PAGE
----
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Galactoside-binding soluble lectin 8
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[receptor for hyaluronic acid-mediated motility; Receptor for HA-Mediated Motility] The approved gene symbol is HMMR [hyaluran-mediated motility receptor].
RHAMM has been identified as one of the cell surface receptors for hyaluronan by Hardwick et al (1992). Entwiste et al (1995) have characterized the murine gene.
Hyaluronan is a ubiquitous component of the extracellular matrix that also occurs transiently in the nucleus and cytoplasm. It mediates promotion of cell motility, adhesion, and proliferation by interacting with one of its receptors (CD44, RHAMM, and ICAM-1) (Entwistle et al, 1996). Binding of hyaluronan to RHAMM promotes cell migration in association with tyrosine phosphorylation and focal adhesion turnover (Hall et al, 1994). Blockade of either hyaluronan or RHAMM inhibits fibroblast motility stimulated by TGF-beta-1 (Samuel et al, 1993), and macrophage motility after bleomycin-lung injury (Zaman et al, 2005).
Foley et al (2012) have reported that macrophage chemotaxis stimulated by SP-A [surfactant protein A] requires RHAMM and also TLR-2, TGF-beta, and hyaluronan. This pathway of innate immune response regulation involves SPA stimulation via TLR-2, which drives TGF-beta-1 production that, in turn, stimulates macrophage chemotaxis in a manner dependent on RHAMM and hyaluronan.
Turley et al (1993) have reported that RHAMM is not detectable on most normal B-cells located in blood, spleen, or lymph node, but it is detectable on bone marrow and thymic B-cells and a variety of malignant B-cells, including multiple myeloma cells, where it may play a role in malignant invasion and metastatic growth (Pilarski et al, 1994). Crainie et al (1999) have reported that splice variants of RHAMM, designated RHAMMFL, RHAMM-48, and RHAMM-147, are overexpressed in multiple myeloma cells and other B-lymphocyte malignancies relative to resting B-cells or B-cells activated in vivo, raising the possibility that RHAMM and its variants may contribute to the malignant process. Maxwell et al (2004) have reported that RHAMM expression and isoform balance predict aggressive disease and poor survival in multiple myeloma.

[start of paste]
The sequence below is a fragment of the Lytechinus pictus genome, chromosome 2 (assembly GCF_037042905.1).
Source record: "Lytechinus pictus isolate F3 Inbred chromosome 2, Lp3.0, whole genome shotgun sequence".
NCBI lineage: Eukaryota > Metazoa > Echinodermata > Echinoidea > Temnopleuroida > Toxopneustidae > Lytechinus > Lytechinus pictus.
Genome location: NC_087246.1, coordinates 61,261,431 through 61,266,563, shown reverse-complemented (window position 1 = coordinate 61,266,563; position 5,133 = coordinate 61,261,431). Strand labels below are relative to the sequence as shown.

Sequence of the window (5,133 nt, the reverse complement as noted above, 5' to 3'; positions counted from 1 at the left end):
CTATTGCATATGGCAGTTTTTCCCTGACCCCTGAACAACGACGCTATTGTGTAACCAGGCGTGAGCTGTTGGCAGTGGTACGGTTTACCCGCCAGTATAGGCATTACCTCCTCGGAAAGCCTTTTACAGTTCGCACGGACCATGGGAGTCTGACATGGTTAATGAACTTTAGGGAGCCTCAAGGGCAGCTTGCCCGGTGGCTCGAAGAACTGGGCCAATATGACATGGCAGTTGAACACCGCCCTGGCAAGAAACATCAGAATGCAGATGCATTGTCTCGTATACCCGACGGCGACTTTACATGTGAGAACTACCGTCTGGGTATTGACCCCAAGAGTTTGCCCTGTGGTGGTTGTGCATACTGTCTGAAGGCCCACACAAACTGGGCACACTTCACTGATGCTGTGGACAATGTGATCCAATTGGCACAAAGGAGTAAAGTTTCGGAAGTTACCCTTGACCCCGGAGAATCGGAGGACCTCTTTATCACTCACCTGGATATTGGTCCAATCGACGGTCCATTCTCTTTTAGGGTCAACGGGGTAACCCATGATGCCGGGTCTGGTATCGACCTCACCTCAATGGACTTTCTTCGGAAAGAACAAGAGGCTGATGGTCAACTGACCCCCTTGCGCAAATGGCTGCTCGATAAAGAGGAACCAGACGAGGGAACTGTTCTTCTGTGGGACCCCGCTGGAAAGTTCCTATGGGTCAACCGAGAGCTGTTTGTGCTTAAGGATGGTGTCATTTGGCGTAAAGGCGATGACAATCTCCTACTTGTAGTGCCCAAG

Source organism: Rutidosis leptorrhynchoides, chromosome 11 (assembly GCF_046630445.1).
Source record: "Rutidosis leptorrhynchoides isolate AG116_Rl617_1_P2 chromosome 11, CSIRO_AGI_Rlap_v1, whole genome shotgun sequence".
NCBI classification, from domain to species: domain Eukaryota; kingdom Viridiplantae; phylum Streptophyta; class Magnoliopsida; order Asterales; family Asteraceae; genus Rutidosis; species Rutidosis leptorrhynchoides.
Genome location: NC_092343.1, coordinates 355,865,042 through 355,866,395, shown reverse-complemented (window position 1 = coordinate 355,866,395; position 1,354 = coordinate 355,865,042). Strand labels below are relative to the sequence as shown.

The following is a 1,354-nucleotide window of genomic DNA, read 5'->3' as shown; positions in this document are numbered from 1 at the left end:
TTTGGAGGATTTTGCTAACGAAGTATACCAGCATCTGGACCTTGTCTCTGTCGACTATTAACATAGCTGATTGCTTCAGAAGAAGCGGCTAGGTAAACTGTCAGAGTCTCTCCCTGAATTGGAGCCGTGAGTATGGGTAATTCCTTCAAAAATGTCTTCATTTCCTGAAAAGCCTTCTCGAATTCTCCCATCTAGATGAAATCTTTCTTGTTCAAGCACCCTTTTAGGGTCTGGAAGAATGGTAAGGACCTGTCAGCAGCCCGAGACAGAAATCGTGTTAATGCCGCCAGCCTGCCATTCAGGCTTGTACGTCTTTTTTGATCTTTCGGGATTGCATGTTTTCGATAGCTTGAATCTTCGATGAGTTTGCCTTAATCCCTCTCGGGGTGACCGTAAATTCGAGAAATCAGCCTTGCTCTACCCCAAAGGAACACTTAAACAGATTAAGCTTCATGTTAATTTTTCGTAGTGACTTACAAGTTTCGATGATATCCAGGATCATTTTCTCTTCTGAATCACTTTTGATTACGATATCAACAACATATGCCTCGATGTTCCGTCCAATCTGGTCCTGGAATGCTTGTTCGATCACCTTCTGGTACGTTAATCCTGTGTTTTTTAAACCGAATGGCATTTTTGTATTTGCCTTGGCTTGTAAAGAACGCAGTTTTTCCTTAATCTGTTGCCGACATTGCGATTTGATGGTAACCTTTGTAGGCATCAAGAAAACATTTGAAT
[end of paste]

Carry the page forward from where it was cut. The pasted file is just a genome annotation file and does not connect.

RHAMM is expressed also on a subset of thymocytes. Mature peripheral T-cells from blood, spleen, and lymph nodes do not normally express RHAMM but transiently express RHAMM upon culture with PHA, PMA, or IL2. Stimulation by mitogenic CD2 antibodies with or without CD28 antibody cease to express RHAMM (Pilarski et al, 1993).
Turley et al (1994) have reported expression of RHAMM on astrocytes and microglial cells, showing also that these cells exhibit RHAMM-dependent motility. Lynn et al (2001) have reported expression of RHAMM in neurons and oligodendrocytes. Nagy et al (1995) have reported expression of RHAMM on neurons and a participation of RHAMM in the mediation of neurite motility and migration. RHAMM may be important also in the growth and/or regenerative capacity of central noradrenergic fibers originating from the locus coeruleus (Nagy et al, 1998). Lynn et al (2001) have localized RHAMM to mitochondria in neurons. RHAMM binds calmodulin and may be involved calmodulin-mediated cell signaling to cytoskeletal elements and/or mitochondria.
Ahrens et al (2000) have reported that the expression of RHAMM is increased during melanoma progression but that CD44 is the principal hyaluronic acid surface receptor on melanoma cells.
Savani et al (1995) have reported expression of RHAMM on bovine aortic smooth muscle cells and an involvement of the receptor in cell migration after wounding injury. Lokeshwar and Selzer (2000) have reported that RHAMM is a functional hyaluronic acid receptor on some types of endothelial cells of different vascular origin.
Assmann et al (1998) have described the expression of two human alternatively spliced RHAMM isoforms in human breast carcinoma cell lines. These forms are not expressed on the cell surface but intracellularly and do not seem to function as conventional motility receptors for hyaluronan in human breast cancer cells. Assmann et al (1998) have suggested the term IHABP [intracellular hyaluronic acid binding protein] for RHAMM. Note: the IHABP gene described by Hofmann et al (1998) is identical with the HABP4 [hyaluronan binding protein 4], but IHABP is listed in some databanks as a synonym for RHAMM.
Zhou et al (2002) have identified a 86 kDa and a 70 kDa isoform of RHAMM that are expressed in a tumor-specific manner in astrocytomas, where they associate with microtubules.
Tolg et al (2003) have implicated RHAMM in aggressive fibromatosis (desmoid tumor), a locally invasive soft tissue neoplasm. As shown by the study of RHAMM knock-out mice, loss of RHAMM attenuates the formation of such tumors.
In the nomenclature of CD antigens RHAMM has been given the designation CD168.
For additional information on CD antigens see also: CD antigens MiniCOPE Dictionary.
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ENTRY LAST MODIFIED: July 2012
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